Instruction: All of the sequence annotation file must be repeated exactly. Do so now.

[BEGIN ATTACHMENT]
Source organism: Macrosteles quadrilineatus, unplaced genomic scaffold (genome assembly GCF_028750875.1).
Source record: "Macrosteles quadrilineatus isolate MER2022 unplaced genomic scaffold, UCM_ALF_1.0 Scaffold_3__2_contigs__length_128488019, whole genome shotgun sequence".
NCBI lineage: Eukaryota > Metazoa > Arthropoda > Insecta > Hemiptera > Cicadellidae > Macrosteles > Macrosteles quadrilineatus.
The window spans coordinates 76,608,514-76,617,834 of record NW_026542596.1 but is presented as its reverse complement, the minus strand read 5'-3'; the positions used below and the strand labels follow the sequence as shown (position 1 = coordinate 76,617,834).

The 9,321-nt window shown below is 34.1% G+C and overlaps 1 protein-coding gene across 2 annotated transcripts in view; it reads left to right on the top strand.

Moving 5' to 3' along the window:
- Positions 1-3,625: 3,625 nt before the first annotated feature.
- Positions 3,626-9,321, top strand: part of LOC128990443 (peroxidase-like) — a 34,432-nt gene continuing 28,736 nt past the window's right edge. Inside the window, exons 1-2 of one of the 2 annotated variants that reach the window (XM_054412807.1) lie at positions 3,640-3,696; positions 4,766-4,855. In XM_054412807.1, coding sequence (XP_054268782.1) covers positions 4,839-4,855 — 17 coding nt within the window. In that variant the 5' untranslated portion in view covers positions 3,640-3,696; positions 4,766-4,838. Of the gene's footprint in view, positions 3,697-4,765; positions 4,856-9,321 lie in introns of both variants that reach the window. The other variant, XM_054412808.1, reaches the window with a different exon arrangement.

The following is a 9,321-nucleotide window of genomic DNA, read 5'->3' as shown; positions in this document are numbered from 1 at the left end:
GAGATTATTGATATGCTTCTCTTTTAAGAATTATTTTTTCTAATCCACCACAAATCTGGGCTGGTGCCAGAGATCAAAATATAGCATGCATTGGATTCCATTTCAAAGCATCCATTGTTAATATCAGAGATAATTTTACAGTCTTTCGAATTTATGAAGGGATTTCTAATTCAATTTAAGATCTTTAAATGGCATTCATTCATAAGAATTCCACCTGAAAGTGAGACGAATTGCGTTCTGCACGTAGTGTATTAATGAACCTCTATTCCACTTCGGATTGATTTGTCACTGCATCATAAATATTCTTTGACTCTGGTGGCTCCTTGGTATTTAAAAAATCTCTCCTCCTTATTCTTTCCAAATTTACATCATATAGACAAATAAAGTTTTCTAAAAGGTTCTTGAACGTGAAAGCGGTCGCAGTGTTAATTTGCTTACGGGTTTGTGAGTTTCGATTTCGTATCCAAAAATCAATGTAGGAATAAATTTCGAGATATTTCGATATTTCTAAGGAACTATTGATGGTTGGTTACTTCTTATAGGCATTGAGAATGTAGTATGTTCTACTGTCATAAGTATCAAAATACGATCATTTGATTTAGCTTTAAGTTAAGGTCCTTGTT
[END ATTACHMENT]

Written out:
Source organism: Macrosteles quadrilineatus, unplaced genomic scaffold (genome assembly GCF_028750875.1).
Source record: "Macrosteles quadrilineatus isolate MER2022 unplaced genomic scaffold, UCM_ALF_1.0 Scaffold_3__2_contigs__length_128488019, whole genome shotgun sequence".
NCBI lineage: Eukaryota > Metazoa > Arthropoda > Insecta > Hemiptera > Cicadellidae > Macrosteles > Macrosteles quadrilineatus.
The window spans coordinates 76,608,514-76,617,834 of record NW_026542596.1 but is presented as its reverse complement, the minus strand read 5'-3'; the positions used below and the strand labels follow the sequence as shown (position 1 = coordinate 76,617,834).

The 9,321-nt window shown below is 34.1% G+C and overlaps 1 protein-coding gene across 2 annotated transcripts in view; it reads left to right on the top strand.

Moving 5' to 3' along the window:
- Positions 1-3,625: 3,625 nt before the first annotated feature.
- Positions 3,626-9,321, top strand: part of LOC128990443 (peroxidase-like) — a 34,432-nt gene continuing 28,736 nt past the window's right edge. Inside the window, exons 1-2 of one of the 2 annotated variants that reach the window (XM_054412807.1) lie at positions 3,640-3,696; positions 4,766-4,855. In XM_054412807.1, coding sequence (XP_054268782.1) covers positions 4,839-4,855 — 17 coding nt within the window. In that variant the 5' untranslated portion in view covers positions 3,640-3,696; positions 4,766-4,838. Of the gene's footprint in view, positions 3,697-4,765; positions 4,856-9,321 lie in introns of both variants that reach the window. The other variant, XM_054412808.1, reaches the window with a different exon arrangement.

The following is a 9,321-nucleotide window of genomic DNA, read 5'->3' as shown; positions in this document are numbered from 1 at the left end:
GAGATTATTGATATGCTTCTCTTTTAAGAATTATTTTTTCTAATCCACCACAAATCTGGGCTGGTGCCAGAGATCAAAATATAGCATGCATTGGATTCCATTTCAAAGCATCCATTGTTAATATCAGAGATAATTTTACAGTCTTTCGAATTTATGAAGGGATTTCTAATTCAATTTAAGATCTTTAAATGGCATTCATTCATAAGAATTCCACCTGAAAGTGAGACGAATTGCGTTCTGCACGTAGTGTATTAATGAACCTCTATTCCACTTCGGATTGATTTGTCACTGCATCATAAATATTCTTTGACTCTGGTGGCTCCTTGGTATTTAAAAAATCTCTCCTCCTTATTCTTTCCAAATTTACATCATATAGACAAATAAAGTTTTCTAAAAGGTTCTTGAACGTGAAAGCGGTCGCAGTGTTAATTTGCTTACGGGTTTGTGAGTTTCGATTTCGTATCCAAAAATCAATGTAGGAATAAATTTCGAGATATTTCGATATTTCTAAGGAACTATTGATGGTTGGTTACTTCTTATAGGCATTGAGAATGTAGTATGTTCTACTGTCATAAGTATCAAAATACGATCATTTGATTTAGCTTTAAGTTAAGGTCCTTGTT